In this solitary world, I gain creative powers less than or equal to my wildest imagination. I run with the creative vibe for as long as it lasts, and I take breaks when I see fit. When other people are with me, I work my side projects and pastimes around them. When I'm on my own, I work myself around my activities.

This isn't necessarily a good or bad thing; it's just how I operate. I've been so involved in making custom video game levels that I've worked straight through lunch without so much as a passing thought, until my ravenous stomach started nibbling on itself around four in the afternoon. I've stayed up until three in the morning working on a blog post for the next day, despite having to wake up for work in another few hours. I say it's worth it if I'm satisfied with what I've been working on.

I had a nice little burst of creativity that lasted a few days. I wrote up my first thoroughly official Exfanding post in too many months to count. I produced three new articles for GameCola, two of which were quite substantial. I recorded footage for my next three or four "Flash Flood" videos. That's to say nothing of the generally productive domestic things I accomplished. I had my alone time, and I took full advantage of it.

There was, however, some balance. Though I was alone the whole week, I had company a few nights. I even got out of the house. Some social time, some alone time. Now, the social world has sapped away almost all the energy from the solitary world, and I'm using my last few iotas of isolation to write this post. As I wrote about in a previous post, things aren't quite in balance.

Yet, I know that when the company leaves and I'm on my own again, I'll start longing for company before long. Creativity needs something to run off of, and there's only so much inside me I have to burn before I need to be recharged by other people. Furthermore, there's only so much I want to creatively output without spending time with others, strengthening the bonds that are as valuable and enduring as anything I could put out on the Internet for longevity.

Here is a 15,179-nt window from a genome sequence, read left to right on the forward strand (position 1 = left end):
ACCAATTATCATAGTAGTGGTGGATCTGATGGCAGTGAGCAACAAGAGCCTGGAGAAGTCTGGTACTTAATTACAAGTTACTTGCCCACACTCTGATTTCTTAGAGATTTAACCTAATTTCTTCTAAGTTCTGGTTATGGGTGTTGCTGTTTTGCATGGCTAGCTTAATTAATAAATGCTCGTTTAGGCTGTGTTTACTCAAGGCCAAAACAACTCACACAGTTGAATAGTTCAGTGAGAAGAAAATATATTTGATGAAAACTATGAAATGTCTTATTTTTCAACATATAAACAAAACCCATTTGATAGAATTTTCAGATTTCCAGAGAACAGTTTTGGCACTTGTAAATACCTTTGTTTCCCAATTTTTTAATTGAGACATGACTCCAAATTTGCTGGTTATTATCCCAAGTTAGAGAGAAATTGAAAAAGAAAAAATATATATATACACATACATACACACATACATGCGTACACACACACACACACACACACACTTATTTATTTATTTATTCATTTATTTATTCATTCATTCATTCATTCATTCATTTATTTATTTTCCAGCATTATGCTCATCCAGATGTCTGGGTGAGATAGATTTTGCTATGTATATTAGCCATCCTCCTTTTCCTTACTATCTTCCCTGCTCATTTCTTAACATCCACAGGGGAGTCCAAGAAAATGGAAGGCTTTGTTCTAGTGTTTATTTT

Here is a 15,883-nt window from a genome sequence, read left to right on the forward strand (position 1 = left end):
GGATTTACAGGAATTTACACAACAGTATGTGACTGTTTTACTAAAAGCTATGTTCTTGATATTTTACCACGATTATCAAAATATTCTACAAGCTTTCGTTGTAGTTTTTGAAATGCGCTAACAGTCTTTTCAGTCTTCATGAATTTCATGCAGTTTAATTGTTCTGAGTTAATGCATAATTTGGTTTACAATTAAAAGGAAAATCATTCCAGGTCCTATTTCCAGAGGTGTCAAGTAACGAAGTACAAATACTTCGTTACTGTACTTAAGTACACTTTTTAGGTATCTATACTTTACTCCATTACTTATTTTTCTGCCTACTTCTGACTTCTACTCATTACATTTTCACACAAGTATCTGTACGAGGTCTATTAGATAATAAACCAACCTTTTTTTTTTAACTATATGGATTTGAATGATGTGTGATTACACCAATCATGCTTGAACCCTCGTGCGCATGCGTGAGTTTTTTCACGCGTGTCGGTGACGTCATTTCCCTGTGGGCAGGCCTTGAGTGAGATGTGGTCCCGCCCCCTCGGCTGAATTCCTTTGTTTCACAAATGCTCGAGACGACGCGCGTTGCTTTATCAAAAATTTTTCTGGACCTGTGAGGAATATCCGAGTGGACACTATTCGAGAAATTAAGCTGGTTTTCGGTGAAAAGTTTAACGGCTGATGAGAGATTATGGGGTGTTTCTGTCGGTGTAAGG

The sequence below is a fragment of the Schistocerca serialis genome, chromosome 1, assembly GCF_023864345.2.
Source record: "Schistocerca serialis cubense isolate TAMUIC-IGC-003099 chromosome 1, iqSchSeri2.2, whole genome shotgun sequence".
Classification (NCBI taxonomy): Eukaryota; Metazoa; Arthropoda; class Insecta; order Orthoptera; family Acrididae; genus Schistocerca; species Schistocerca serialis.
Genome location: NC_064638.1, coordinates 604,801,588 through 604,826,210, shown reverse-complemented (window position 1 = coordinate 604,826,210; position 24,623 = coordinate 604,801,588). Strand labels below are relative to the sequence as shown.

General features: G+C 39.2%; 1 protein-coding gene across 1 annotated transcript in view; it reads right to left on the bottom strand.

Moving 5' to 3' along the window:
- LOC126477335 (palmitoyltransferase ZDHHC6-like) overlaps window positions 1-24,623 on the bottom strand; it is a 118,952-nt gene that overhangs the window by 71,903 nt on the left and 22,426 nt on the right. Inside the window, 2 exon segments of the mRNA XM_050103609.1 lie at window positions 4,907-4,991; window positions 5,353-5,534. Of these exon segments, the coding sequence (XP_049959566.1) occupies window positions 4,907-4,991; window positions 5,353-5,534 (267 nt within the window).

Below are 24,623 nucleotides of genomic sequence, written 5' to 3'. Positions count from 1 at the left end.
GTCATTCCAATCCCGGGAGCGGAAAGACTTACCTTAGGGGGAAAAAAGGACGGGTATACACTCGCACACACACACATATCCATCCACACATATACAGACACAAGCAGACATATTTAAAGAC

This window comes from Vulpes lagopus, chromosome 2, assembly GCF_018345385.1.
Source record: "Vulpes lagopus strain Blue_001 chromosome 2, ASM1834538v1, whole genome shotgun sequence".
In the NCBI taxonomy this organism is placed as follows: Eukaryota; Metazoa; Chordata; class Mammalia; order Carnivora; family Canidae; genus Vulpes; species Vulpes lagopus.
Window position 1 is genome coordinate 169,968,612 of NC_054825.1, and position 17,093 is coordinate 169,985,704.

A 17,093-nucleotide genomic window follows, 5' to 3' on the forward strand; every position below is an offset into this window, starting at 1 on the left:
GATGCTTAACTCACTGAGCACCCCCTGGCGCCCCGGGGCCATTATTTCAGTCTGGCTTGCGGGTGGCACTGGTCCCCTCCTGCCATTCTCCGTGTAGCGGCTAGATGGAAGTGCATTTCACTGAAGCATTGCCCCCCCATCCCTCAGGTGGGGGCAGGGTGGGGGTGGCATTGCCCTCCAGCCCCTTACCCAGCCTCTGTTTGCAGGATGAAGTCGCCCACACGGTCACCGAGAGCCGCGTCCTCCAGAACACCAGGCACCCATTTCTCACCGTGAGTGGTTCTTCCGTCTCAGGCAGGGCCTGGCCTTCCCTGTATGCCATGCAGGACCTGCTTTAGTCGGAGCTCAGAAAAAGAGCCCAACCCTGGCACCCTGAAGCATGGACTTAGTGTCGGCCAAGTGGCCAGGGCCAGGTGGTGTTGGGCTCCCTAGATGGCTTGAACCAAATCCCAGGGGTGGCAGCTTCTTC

I'm shifting between two worlds, and it's an either/or situation: either I have company or I don't. My apartment isn't big enough to hide away from anyone else who's there, nor am I quite close enough to any of my friends or family to just run next door whenever I want to break the solitude. I appreciate that I'm in an apartment situation with other people who I occasionally see popping in and out of their homes, but I haven't gotten to know anyone to the point where I was at college where I could leave my door open and randomly drop by someone else's room for an evening.

There is a balance to be had, but not just yet. For now, I'll make the most of the social and solitary opportunities, and try not to melt down when I've got too much of one or the other.

Wednesday, July 21, 2010

Waiting for Wednesday, Volume 2, Issue 29

On this Comic-Con Eve, we all gather ‘round the Tree of Dork to give thanks for all of the geeky goodness that has been brought to us this past year.

From the triumphant (and profitable!) return of Tony Stark to the impending premiere of Scott Pilgrim, comic book movies once again ruled the world.

Except for Jonah Hex.

He ruled nothing, and he liked it.

From the death of (SPOILER!) Nightcrawler to the return of (NO SPOILER, SINCE IT DIDN’T REALLY HAPPEN YET! it’s the title) Bruce Wayne (kinda...maybe...he’s a pirate!); from the end of sales juggernaut that was Blackest Night to the beginning of the moderate success that is Brightest Day; from the shifting around of DC and Marvel editorial (Geoff Johns was named King of Continuity, officially) to the announcement that Stan Lee will be writing for BOOM!’s been a typical, wacky, too-much-fun-for-one-fanbase-to-handle year in the comic book industry proper.

In these past twelve months, we got the best Batman video game ever, an international surprise hit in Kick-Ass, and the biggest indy comic since that last one in Image’s Chew. We saw the X-Men take on the vampires and the JLA take on the JSA (and, sometimes, the JLA took on itself, which was fun).

We watched anxiously as Disney bought Marvel, and we jumped up and down at the news that Frank Darabont will be bringing Walking Deadto the small screen. We looked on in both abject horror and giddy curiosity as comics featuring the first appearances of Batman and Superman sold for well over a million dollars, each.

We lost comics luminaries Dick Giordano and Harvey Pekar, and the industry will never be the same without them.

There were Sieges and Dark Reigns, series finales and even a comic book “skip” week. But we made it. We got through. And now we stand at the precipice of another Comic-Con, another 4-day mega-event that puts geek culture on the Big Stage, in front of the whole world.

So give yourselves all a big pat on the back, and brace yourselves for the next 12 months. But first, to celebrate the moment before geekdom explodes tomorrow, I’m going to the comic book store this evening.